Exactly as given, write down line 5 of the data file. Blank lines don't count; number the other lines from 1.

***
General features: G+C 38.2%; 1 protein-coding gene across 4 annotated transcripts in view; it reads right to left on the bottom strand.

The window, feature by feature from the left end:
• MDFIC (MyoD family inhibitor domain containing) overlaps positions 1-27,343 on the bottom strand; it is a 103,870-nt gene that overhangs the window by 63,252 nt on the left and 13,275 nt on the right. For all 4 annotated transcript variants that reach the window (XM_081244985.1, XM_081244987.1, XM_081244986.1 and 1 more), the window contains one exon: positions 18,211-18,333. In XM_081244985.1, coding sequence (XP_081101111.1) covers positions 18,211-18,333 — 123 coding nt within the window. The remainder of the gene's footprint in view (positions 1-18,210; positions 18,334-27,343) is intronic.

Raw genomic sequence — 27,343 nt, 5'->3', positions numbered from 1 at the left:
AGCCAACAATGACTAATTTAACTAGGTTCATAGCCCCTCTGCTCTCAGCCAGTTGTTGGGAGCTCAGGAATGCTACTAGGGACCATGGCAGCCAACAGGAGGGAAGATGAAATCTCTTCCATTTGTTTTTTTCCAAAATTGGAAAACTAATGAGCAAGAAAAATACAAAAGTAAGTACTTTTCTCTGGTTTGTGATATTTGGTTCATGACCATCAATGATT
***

AGCCAACAATGACTAATTTAACTAGGTTCATAGCCCCTCTGCTCTCAGCCAGTTGTTGGGAGCTCAGGAATGCTACTAGGGACCATGGCAGCCAACAGGAGGGAAGATGAAATCTCTTCCATTTGTTTTTTTCCAAAATTGGAAAACTAATGAGCAAGAAAAATACAAAAGTAAGTACTTTTCTCTGGTTTGTGATATTTGGTTCATGACCATCAATGATT